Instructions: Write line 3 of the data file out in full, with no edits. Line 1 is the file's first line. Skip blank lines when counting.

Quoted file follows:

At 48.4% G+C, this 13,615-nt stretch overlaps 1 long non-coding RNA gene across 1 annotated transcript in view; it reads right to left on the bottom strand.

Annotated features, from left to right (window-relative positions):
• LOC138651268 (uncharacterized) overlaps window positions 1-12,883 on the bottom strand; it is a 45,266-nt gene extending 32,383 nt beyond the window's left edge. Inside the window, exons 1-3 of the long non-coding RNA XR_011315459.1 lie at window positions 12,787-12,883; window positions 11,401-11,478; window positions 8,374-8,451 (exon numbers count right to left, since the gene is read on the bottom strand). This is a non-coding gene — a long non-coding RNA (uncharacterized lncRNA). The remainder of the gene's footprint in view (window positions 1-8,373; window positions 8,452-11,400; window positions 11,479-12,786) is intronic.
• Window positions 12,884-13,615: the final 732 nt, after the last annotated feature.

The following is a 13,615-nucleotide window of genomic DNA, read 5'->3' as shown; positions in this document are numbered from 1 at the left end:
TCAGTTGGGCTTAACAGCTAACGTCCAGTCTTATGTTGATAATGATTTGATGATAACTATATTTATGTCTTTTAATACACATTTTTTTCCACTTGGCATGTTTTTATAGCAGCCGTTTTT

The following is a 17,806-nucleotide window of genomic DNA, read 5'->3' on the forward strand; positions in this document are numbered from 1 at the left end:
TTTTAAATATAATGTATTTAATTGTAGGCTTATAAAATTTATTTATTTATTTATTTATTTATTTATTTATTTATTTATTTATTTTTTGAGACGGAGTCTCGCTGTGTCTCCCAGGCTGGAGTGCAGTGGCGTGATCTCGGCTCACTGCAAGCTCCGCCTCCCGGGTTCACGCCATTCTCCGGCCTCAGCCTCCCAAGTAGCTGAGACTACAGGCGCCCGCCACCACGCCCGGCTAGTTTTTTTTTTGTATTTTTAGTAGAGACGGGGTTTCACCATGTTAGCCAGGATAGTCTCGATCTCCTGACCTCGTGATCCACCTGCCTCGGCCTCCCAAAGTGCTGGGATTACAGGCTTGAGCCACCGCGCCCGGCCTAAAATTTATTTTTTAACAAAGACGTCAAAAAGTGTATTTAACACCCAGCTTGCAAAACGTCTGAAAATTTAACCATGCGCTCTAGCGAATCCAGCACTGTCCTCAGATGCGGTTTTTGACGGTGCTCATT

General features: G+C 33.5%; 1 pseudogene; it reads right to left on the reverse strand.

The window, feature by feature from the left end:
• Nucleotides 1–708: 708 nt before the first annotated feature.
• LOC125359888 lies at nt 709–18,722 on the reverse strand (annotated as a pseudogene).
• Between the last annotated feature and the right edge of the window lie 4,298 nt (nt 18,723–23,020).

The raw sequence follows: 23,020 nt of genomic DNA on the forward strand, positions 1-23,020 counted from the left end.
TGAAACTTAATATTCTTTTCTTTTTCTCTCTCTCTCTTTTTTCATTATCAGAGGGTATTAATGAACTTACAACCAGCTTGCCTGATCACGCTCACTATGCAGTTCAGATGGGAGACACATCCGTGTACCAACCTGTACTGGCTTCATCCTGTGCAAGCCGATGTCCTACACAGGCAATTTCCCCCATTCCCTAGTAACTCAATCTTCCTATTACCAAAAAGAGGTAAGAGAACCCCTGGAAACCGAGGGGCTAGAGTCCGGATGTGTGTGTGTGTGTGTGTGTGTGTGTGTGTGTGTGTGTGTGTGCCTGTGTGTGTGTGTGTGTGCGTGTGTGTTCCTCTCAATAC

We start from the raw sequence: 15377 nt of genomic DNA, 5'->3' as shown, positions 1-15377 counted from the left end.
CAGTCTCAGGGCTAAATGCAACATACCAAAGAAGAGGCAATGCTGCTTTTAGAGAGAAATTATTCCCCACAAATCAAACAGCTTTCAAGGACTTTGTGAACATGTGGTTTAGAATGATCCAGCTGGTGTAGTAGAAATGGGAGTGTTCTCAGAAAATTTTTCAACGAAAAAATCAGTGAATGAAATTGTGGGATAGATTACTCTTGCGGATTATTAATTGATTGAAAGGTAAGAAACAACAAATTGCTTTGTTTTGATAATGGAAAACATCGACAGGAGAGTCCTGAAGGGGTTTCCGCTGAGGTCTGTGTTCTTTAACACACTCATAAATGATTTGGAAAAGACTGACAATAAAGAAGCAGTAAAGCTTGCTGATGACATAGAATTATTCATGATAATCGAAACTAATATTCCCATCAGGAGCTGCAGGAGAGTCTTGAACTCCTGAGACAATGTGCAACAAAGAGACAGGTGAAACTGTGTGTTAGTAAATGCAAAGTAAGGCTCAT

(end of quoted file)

• LOC138651268 (uncharacterized) overlaps window positions 1-12,883 on the bottom strand; it is a 45,266-nt gene extending 32,383 nt beyond the window's left edge. Inside the window, exons 1-3 of the long non-coding RNA XR_011315459.1 lie at window positions 12,787-12,883; window positions 11,401-11,478; window positions 8,374-8,451 (exon numbers count right to left, since the gene is read on the bottom strand). This is a non-coding gene — a long non-coding RNA (uncharacterized lncRNA). The remainder of the gene's footprint in view (window positions 1-8,373; window positions 8,452-11,400; window positions 11,479-12,786) is intronic.